Whether it was an auto accident, motorcycle accident, pedestrian hit by a car, or a slip and fall accident – many injuries are devastating and life changing. From health complications and unexpected medical bills to ensuring justice and stopping repeated negligence, personal injury claims often serve a greater purpose beyond financial compensation.
You need compensation to help pay your medical bills, but you also deserve justice. Regardless of if you’re the victim of an avoidable situation or if you’re seeking justice and a settlement from the at-fault party, any pre-existing injuries could affect your amount of compensation.
Depending on your pre-existing conditions, the situation, and the elements of the claim, your financial restitution could be on the line. Don’t worry – there are doctrines in place, such as the Eggshell Rule, and experienced personal injury lawyers that can help you get the justice and proper compensation you deserve.
When referring to a personal injury case, a pre-existing injury is defined as a medical or health condition you had before the accident at-hand occurred. For example, if you have been diagnosed with a chronic illness, or if you have been recovering from another recent injury, then you would be classified as having a pre-existing injury.
A few common pre-existing injuries include:
Degenerative disc disease
Sprains and Strains
In personal injury cases, insurance companies will label all possible options as pre-existing in an attempt not to have to pay for any expenses related to the current situation.
The Eggshell Skull Rule is a legal action used in many personal injury cases where victims have pre-existing conditions. It states that the weakness, frailty, or sensitivity of a victim cannot be used against them in a personal injury claim. Under this concept, the at-fault party is still liable for the victim’s new injuries because the victim’s pre-existing condition made them more susceptible to the injuries they are dealing with.
Without the Eggshell Skull Rule, many insurance companies will argue against the case stating that the victim’s condition was there before the accident at-hand occurred. This rule also protects victims from the speculation of insurance companies – who will often try to turn the tables and argue what might have happened if the victim did not have the pre-existing condition.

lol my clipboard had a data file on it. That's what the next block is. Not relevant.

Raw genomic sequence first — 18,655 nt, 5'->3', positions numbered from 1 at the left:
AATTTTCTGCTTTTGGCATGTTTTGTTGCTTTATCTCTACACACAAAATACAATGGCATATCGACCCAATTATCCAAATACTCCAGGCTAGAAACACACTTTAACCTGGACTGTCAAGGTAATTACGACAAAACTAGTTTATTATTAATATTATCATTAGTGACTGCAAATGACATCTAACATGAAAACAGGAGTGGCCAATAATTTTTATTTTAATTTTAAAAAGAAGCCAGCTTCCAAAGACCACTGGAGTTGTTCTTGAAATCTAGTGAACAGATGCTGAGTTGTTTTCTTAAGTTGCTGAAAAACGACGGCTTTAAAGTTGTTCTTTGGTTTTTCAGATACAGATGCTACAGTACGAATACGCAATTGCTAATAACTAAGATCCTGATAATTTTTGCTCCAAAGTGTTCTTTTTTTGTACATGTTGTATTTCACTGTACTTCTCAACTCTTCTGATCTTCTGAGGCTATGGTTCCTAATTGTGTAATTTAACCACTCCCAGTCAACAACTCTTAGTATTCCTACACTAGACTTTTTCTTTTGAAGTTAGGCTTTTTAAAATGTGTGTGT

Most Americans regularly take prescription medication and 129 million Americans are said to have some type of pre-existing injury or health condition. Therefore, it’s fairly common for insurance companies to argue that accident victims have a pre-existing condition.
Your personal injury claim could be affected positively or negatively depending on how your pre-existing condition relates to new injuries. When the Eggshell Skull Rule is applied, the value could actually increase because your pre-existing condition is not held against you.
However, there are many instances when pre-existing conditions make your personal injury claims less valuable due to suspicious treatment plans. For example, if you’re already on pain medication for fibromyalgia and see a chiropractor on a regular basis; and you’re a victim of a car crash and continue the same regimen for pain, the insurance company will argue that the symptoms are no worse than before the accident.
Both special damages and general damages are lowered when an insurance company does not accept all of your treatment from an accident as reasonable. Pre-existing injuries can affect your personal injury claim either positively or negatively. That’s why it’s important to consult with an experienced lawyer early in the process to ensure you follow the right protocol and are treated fairly during settlement negotiations.
Insurance companies do NOT have the victim’s best interest in mind. They are not on your side, and they will use all pre-existing injuries and conditions to avoid paying compensation.
Don’t be surprised when insurance companies dig through your medical records for any evidence that suggests the accident had minimal effect on your current health condition. The insurance adjusters’ job is to find as much damaging information as possible so that they will have to pay out as least as possible.
Having a pre-existing injury or condition does not disqualify you from receiving workers’ compensation benefits if you are hurt while on the job. Additionally, if you have a pre-existing condition that is worsened because of job activities, you are also entitled to benefits.